Garden notes :: May 16

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I asked the nano-farmer if he kept any sort of garden journal of sorts, and I got a snort and a tap on the temples (it’s all in my head). So I guess it’s up to me to tackle the garden notes. Since the last update:

:: The sugar maple in our front yard has started to leaf out.

:: Our first daffodil bloomed! We planted them on closing day.

:: Tulips, forget-me-nots, and dandelions are popping up.

:: Wild strawberries are hopefully taking over our lawn.

:: Our forsythia and azalea bush is in full color.

:: Tig and I chipped up a big mound of brush (thanks to Mark and Sasha for lending us their chipper!)

:: The Six blueberry bushes (Blueray, Jersey, and Patriot from Nourse) are in the ground. We dug up the grass, added compost, peat moss, sulfur and mulched generously with straw and wood chippings. I asked a local cafe to save some coffee grinds and got a bucketful to spread around the blueberries.

:: We planted strawberries in the second raised bed and mini-beds, the All Season Strawberry Collection from Nourse (Earliglow, Allstar, and Sparkle) plus Pineberries.

:: Tig started to cut down some Norway maples on the side of the yard to make room for raspberries, thereby making another pile of brush to chip.

Through a stroke of luck and generosity, we got some free raspberry canes and M111 apple root stock, but haven’t planted them yet. And while I’m very grateful for the abundance coming our way, our to-do list can sometimes feel overwhelming. It’s a tough balance between patience (observing the land, taking our time) and getting the fruit trees/bushes in the ground (it takes several years to get established).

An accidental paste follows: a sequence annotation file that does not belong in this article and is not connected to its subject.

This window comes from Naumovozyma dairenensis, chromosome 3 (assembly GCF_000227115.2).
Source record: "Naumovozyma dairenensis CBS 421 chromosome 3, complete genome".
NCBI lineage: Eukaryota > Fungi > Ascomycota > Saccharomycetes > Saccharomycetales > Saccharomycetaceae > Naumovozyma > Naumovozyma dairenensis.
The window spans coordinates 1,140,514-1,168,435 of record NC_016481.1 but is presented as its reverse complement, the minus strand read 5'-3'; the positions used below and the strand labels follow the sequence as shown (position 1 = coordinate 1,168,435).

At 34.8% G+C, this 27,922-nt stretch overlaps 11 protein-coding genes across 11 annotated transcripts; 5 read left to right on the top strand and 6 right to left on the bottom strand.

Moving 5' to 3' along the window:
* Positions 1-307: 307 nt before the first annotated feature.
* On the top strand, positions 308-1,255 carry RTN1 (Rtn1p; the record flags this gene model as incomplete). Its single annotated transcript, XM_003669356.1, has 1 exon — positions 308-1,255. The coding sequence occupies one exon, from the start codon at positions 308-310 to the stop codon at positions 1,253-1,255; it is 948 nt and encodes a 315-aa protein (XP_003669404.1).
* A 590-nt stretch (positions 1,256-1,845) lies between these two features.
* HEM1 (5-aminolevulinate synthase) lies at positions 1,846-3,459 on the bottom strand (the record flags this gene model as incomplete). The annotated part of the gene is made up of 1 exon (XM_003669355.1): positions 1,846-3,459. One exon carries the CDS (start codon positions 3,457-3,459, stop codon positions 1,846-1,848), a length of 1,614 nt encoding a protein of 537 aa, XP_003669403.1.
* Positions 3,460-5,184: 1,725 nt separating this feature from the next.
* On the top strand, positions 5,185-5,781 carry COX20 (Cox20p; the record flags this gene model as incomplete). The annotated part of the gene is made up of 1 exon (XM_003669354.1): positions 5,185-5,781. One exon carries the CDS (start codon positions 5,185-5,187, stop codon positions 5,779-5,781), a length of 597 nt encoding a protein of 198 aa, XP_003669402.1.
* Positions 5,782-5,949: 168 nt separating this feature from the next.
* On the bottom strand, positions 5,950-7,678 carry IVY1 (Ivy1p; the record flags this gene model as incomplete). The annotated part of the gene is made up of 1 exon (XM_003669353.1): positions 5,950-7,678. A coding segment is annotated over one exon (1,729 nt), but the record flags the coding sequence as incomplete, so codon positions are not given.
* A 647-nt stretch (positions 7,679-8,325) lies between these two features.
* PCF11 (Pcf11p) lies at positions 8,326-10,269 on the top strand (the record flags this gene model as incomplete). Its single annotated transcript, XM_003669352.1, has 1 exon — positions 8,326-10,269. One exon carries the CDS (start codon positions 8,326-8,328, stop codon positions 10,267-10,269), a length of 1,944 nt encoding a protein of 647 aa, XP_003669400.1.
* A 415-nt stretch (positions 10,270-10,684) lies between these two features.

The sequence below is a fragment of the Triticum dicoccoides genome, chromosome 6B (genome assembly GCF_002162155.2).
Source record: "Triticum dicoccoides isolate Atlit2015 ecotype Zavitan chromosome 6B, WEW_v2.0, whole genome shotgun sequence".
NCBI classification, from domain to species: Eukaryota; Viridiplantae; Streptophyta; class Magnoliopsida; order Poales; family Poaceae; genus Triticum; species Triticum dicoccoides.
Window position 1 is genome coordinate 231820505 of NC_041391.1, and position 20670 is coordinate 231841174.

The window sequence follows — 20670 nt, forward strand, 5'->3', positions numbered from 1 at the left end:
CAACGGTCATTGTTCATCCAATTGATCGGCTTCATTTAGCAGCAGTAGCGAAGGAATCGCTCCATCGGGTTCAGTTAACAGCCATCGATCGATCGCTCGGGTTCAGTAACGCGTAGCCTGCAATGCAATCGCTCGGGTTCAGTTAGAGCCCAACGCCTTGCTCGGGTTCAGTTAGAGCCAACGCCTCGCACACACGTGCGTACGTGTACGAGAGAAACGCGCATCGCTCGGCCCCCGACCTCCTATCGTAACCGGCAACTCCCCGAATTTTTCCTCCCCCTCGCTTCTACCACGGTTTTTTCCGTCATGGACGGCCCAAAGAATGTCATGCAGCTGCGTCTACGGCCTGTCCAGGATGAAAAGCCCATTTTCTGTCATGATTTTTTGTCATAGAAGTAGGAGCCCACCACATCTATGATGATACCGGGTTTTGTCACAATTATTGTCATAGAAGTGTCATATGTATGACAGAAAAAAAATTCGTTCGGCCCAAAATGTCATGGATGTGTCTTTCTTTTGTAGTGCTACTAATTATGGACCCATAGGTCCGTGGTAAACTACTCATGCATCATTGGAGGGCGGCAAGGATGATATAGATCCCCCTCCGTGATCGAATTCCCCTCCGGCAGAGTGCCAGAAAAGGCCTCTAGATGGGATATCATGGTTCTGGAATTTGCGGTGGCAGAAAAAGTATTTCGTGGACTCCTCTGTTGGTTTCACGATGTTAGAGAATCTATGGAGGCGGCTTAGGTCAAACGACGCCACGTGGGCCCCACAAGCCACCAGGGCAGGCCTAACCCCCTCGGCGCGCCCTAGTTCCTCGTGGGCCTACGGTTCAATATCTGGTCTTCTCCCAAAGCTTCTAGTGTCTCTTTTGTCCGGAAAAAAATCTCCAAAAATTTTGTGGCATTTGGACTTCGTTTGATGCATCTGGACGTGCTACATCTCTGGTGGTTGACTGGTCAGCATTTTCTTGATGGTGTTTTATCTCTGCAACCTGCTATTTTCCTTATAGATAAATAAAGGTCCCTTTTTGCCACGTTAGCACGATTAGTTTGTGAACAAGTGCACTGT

2 Replies to “Garden notes :: May 16

  1. I’ve been checking in on this blog for a couple of years now. We have followed similar paths. My family and I took a small boat down the ICW to the Bahamas, and then made the hard decision to return to living on land and growing in our garden in Western Washington.

    I’ve started fun site with a friend called Raising Dirt, We are posting videos each Monday about our life in and around the garden. It has been amazingly fun to put together. I think you might enjoy it.

    Thanks for your sweet blog!

    1. Hi Heather, glad to hear from a fellow cruiser alum! I love your project on food resilience in the Bahamas. Tig and I often lamented commented to each other about it. We did check out the Island School, which was doing some interesting work. I’d like to hear more about your project and how you hope to make an impact.

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